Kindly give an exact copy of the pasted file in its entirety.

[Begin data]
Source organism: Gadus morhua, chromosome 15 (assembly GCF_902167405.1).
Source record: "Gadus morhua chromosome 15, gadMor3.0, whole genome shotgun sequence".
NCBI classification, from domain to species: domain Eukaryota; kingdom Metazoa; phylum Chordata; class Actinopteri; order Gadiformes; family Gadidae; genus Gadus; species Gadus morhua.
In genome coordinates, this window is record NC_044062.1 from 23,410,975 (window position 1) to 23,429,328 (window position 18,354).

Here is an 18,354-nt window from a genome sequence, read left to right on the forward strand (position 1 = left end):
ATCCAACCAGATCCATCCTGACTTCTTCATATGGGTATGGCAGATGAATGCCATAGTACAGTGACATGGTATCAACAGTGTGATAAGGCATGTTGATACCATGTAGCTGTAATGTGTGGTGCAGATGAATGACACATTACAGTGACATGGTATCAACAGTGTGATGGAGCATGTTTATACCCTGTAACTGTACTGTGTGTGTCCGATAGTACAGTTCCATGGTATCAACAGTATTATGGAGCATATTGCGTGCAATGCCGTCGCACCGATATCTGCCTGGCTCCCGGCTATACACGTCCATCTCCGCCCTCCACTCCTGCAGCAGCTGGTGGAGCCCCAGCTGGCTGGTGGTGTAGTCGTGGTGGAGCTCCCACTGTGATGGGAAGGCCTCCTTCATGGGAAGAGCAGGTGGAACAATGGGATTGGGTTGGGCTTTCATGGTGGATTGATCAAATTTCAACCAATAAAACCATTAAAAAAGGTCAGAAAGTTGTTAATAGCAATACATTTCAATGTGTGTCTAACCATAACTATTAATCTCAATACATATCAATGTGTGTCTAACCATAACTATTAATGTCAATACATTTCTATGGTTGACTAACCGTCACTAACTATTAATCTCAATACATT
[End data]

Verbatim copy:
Source organism: Gadus morhua, chromosome 15 (assembly GCF_902167405.1).
Source record: "Gadus morhua chromosome 15, gadMor3.0, whole genome shotgun sequence".
NCBI classification, from domain to species: domain Eukaryota; kingdom Metazoa; phylum Chordata; class Actinopteri; order Gadiformes; family Gadidae; genus Gadus; species Gadus morhua.
In genome coordinates, this window is record NC_044062.1 from 23,410,975 (window position 1) to 23,429,328 (window position 18,354).

Here is an 18,354-nt window from a genome sequence, read left to right on the forward strand (position 1 = left end):
ATCCAACCAGATCCATCCTGACTTCTTCATATGGGTATGGCAGATGAATGCCATAGTACAGTGACATGGTATCAACAGTGTGATAAGGCATGTTGATACCATGTAGCTGTAATGTGTGGTGCAGATGAATGACACATTACAGTGACATGGTATCAACAGTGTGATGGAGCATGTTTATACCCTGTAACTGTACTGTGTGTGTCCGATAGTACAGTTCCATGGTATCAACAGTATTATGGAGCATATTGCGTGCAATGCCGTCGCACCGATATCTGCCTGGCTCCCGGCTATACACGTCCATCTCCGCCCTCCACTCCTGCAGCAGCTGGTGGAGCCCCAGCTGGCTGGTGGTGTAGTCGTGGTGGAGCTCCCACTGTGATGGGAAGGCCTCCTTCATGGGAAGAGCAGGTGGAACAATGGGATTGGGTTGGGCTTTCATGGTGGATTGATCAAATTTCAACCAATAAAACCATTAAAAAAGGTCAGAAAGTTGTTAATAGCAATACATTTCAATGTGTGTCTAACCATAACTATTAATCTCAATACATATCAATGTGTGTCTAACCATAACTATTAATGTCAATACATTTCTATGGTTGACTAACCGTCACTAACTATTAATCTCAATACATT